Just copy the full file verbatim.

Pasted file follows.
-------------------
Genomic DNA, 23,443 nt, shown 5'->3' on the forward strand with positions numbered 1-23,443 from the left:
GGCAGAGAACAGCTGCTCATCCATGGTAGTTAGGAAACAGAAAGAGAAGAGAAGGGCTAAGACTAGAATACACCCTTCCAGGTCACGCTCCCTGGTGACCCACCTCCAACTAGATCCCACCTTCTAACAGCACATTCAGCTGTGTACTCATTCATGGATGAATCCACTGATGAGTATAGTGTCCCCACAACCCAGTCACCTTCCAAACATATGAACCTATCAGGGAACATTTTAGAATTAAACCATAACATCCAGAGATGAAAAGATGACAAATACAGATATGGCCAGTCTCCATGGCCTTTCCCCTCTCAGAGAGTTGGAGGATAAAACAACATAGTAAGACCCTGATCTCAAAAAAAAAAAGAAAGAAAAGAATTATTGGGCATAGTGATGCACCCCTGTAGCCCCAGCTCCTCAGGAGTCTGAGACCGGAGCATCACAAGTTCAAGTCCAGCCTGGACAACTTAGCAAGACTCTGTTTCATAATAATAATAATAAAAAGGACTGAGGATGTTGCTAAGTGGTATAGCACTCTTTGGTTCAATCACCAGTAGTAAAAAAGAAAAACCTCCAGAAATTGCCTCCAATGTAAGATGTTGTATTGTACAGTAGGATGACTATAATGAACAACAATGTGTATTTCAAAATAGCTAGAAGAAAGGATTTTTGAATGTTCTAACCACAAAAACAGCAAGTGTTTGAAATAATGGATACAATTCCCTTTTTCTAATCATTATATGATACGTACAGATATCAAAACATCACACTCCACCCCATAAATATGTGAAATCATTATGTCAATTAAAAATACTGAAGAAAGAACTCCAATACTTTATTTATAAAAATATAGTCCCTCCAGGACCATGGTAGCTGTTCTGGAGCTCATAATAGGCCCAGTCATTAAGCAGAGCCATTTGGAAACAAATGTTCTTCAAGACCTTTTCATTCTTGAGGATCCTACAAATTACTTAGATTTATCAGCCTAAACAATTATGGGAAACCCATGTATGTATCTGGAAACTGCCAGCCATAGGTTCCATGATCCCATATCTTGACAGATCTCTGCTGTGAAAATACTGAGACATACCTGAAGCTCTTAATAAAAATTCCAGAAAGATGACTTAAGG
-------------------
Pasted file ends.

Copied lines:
Genomic DNA, 23,443 nt, shown 5'->3' on the forward strand with positions numbered 1-23,443 from the left:
GGCAGAGAACAGCTGCTCATCCATGGTAGTTAGGAAACAGAAAGAGAAGAGAAGGGCTAAGACTAGAATACACCCTTCCAGGTCACGCTCCCTGGTGACCCACCTCCAACTAGATCCCACCTTCTAACAGCACATTCAGCTGTGTACTCATTCATGGATGAATCCACTGATGAGTATAGTGTCCCCACAACCCAGTCACCTTCCAAACATATGAACCTATCAGGGAACATTTTAGAATTAAACCATAACATCCAGAGATGAAAAGATGACAAATACAGATATGGCCAGTCTCCATGGCCTTTCCCCTCTCAGAGAGTTGGAGGATAAAACAACATAGTAAGACCCTGATCTCAAAAAAAAAAAGAAAGAAAAGAATTATTGGGCATAGTGATGCACCCCTGTAGCCCCAGCTCCTCAGGAGTCTGAGACCGGAGCATCACAAGTTCAAGTCCAGCCTGGACAACTTAGCAAGACTCTGTTTCATAATAATAATAATAAAAAGGACTGAGGATGTTGCTAAGTGGTATAGCACTCTTTGGTTCAATCACCAGTAGTAAAAAAGAAAAACCTCCAGAAATTGCCTCCAATGTAAGATGTTGTATTGTACAGTAGGATGACTATAATGAACAACAATGTGTATTTCAAAATAGCTAGAAGAAAGGATTTTTGAATGTTCTAACCACAAAAACAGCAAGTGTTTGAAATAATGGATACAATTCCCTTTTTCTAATCATTATATGATACGTACAGATATCAAAACATCACACTCCACCCCATAAATATGTGAAATCATTATGTCAATTAAAAATACTGAAGAAAGAACTCCAATACTTTATTTATAAAAATATAGTCCCTCCAGGACCATGGTAGCTGTTCTGGAGCTCATAATAGGCCCAGTCATTAAGCAGAGCCATTTGGAAACAAATGTTCTTCAAGACCTTTTCATTCTTGAGGATCCTACAAATTACTTAGATTTATCAGCCTAAACAATTATGGGAAACCCATGTATGTATCTGGAAACTGCCAGCCATAGGTTCCATGATCCCATATCTTGACAGATCTCTGCTGTGAAAATACTGAGACATACCTGAAGCTCTTAATAAAAATTCCAGAAAGATGACTTAAGG